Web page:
For example, Person A (red circle) who has been sexually traumatized might dissociate (have a lower sensory integration of the arousal process (aka “check out”), yet have frequent sexual encounters with high interest. (So, yes they have libido, but… is it healthy?) On the other hand, Person B (purple pentagram) might have full sensory integration (fully present and not “checked out”), and simultaneously have only the willingness to participate, and little spontaneous, barely interested sexual desire. (So, they have a… lower level of libido, but is something lower healthier?)
Confusing to explain if you only think about libido as having a HIGH or LOW measure.
When talking about sexually healthy libido, more complete sensory integration is healthier than less, mostly because sensory integration allows the person to form opinions and therefore make decisions about what is happening intimately with their body. On the other hand, levels of interest and initiative are simply dependent on the person at that time in those circumstances. Higher or lower isn’t important, but what matters is whatever it IS at that moment in time.
Notice that the gender of the person is irrelevant. Some people get worries about certain situations, and not others, but gender per se doesn’t determine that.
Turning the Cube
Looked at in this way, it’s intriguing to consider where a person is now, was at one time, was with this partner but now not with that one. This is conceptual data that individuals and professionals alike can DO something with. Some issues to consider:
- Each of these facets is on a situation-specific spectrum, and any individual at a specific time might find themselves at different intensities of each of the three facets.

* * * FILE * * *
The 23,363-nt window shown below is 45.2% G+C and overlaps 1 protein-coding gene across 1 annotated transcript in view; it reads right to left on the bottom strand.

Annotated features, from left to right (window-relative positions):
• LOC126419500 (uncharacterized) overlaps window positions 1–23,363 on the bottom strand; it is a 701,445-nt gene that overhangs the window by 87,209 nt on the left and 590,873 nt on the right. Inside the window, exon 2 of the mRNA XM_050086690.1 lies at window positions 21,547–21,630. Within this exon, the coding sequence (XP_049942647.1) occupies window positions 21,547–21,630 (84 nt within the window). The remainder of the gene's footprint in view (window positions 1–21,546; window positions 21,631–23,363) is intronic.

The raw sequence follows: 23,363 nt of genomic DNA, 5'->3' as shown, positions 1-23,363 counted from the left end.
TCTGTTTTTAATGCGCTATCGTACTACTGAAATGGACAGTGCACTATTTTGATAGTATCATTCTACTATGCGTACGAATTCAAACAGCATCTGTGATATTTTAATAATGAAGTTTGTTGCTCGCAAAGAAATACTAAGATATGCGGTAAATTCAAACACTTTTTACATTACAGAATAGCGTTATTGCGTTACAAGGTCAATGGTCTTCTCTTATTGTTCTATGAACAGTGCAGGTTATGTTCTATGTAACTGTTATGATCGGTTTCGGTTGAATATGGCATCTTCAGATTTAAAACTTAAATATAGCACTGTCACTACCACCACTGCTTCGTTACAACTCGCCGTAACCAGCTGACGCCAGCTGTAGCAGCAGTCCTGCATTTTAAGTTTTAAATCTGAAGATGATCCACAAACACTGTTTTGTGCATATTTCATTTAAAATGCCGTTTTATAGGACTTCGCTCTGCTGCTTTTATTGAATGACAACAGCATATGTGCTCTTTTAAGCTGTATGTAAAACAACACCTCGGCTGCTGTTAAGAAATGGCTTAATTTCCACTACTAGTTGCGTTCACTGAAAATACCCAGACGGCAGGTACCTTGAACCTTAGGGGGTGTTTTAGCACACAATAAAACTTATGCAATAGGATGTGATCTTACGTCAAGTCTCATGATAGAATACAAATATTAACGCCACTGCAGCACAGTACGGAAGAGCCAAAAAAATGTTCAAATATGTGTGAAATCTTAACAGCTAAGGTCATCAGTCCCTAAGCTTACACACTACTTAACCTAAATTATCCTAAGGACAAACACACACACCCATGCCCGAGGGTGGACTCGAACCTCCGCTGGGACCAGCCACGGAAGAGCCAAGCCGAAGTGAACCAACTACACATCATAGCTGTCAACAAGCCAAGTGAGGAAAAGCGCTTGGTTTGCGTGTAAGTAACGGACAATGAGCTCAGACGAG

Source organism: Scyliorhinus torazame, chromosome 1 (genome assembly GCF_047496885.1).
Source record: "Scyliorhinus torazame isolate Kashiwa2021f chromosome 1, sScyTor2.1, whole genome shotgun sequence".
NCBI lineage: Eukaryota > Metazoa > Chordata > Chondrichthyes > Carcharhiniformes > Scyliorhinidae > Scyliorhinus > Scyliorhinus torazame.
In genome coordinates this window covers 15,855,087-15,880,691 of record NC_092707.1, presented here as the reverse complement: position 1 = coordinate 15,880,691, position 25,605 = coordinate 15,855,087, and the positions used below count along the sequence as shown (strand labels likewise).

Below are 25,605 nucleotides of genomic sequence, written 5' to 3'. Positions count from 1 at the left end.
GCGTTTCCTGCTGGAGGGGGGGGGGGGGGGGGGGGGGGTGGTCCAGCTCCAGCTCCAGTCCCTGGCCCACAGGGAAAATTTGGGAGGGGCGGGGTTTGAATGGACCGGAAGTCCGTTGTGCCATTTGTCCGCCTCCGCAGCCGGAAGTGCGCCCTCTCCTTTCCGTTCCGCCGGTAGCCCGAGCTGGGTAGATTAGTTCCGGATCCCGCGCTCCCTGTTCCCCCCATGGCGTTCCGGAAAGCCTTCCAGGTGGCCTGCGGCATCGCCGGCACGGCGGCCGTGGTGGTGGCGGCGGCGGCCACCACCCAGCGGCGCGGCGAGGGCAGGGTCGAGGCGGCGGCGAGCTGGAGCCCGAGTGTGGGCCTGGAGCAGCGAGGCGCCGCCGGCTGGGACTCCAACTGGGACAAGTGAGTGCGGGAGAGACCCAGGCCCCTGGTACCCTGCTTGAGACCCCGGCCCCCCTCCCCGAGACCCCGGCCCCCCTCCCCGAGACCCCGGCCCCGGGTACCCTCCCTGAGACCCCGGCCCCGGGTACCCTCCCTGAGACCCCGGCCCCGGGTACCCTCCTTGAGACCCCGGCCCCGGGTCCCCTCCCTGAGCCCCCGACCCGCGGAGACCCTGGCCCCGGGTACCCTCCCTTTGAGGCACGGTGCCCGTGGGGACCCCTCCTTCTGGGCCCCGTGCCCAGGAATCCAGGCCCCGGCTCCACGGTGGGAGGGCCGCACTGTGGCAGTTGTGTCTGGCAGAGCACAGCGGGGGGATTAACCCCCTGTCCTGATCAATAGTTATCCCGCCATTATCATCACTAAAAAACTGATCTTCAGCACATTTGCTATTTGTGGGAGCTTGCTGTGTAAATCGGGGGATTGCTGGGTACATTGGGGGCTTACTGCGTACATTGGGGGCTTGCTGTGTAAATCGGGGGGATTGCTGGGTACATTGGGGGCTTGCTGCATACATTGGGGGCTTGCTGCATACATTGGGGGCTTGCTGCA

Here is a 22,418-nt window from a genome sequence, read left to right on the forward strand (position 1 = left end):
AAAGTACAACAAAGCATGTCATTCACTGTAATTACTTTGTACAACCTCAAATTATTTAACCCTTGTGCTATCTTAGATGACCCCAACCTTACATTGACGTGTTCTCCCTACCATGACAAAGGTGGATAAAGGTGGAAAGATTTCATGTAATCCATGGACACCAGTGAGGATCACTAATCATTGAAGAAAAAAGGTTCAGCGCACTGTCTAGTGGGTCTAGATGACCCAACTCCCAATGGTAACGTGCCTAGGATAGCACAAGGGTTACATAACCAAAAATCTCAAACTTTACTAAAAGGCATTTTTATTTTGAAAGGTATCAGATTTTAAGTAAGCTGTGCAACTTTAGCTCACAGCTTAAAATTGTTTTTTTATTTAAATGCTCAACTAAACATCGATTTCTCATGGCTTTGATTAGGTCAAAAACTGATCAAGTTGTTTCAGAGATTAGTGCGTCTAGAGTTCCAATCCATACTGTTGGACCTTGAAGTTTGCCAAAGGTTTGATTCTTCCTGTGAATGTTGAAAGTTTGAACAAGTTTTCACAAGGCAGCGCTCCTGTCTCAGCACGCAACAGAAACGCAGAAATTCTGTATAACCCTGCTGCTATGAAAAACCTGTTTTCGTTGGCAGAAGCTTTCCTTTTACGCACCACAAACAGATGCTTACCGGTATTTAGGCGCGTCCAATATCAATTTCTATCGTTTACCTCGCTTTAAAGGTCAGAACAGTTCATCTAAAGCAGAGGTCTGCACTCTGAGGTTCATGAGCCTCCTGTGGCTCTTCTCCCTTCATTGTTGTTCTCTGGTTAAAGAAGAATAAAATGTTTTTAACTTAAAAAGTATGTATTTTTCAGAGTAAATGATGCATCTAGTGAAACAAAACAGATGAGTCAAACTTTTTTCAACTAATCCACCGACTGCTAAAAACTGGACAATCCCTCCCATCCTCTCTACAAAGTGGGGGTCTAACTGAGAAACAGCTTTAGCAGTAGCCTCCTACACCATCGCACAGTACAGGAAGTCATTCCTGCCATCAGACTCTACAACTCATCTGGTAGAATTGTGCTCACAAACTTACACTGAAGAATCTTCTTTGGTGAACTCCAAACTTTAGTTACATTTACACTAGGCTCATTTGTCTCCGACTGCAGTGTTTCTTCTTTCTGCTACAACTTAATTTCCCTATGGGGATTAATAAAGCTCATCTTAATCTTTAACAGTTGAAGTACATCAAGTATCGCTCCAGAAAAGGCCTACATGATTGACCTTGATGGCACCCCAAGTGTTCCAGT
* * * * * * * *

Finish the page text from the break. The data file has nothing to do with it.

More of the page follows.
- There isn’t a good or bad libido. Every person is a unique individual, so you have your libido at that moment in time.
- Libido is dynamic and flexible. Because libido describes the brain processing and deciding whether to act on sexual thoughts, sensations or memory, libido is actively being influenced and shapped by all sorts of forces, and able to bend this way and that. No one’s libido is the same from day to day, relationship to relationship, in sickness or in health.
- Libido is the component of sexual process that we can most directly change or rehabilitate. Because our brain is a flexible, plastic, ever-changing thing, our conscious and unconscious mind, as well as our mind-body interface is ready for change. While we can rehabilitate body parts from surgery, improve our blood flow through reduced inflammation, and take better overall care of our bodies, it’s our mind and its power to transform that is ultimately the easiest thing to change.
- No one can force us to change our libido, but we can choose to learn, experiment, grow and develop our libido from the inside through positively reinforced experiences.
Conscious experimentation is important, because, for better or worse, unconscious shaping of our sexual psychic drive occurs. When a positive event occurs in conjunction with sexual arousal, our brains subconsciously pair those two events together (called classical conditioning). This can also happen when a negative event happens (like pain) with sexual arousal. Because of the unique amplification of genital sensation by the pelvic plexus, the sensation of pain can develop into centrally-amplified pain (neuropathic pain) out of proportion to the sensation (gentle touch).
Learning about your libido.
In the end, it isn’t important how “high” a libido is. It’s more important for you to consider where an individual is on each spectrum. Don’t get confused by pasta. Once someone knows who they are, they can decide whether they want to change anywhere along the three spectrums. They’ll understand themselves better, and can choose to communicate to a partner if someone wants someone else to understand them better.
(This topic was conceptualized and written by Myrtle Wilhite MD MS. Copyright 2006. All rights reserved by author.)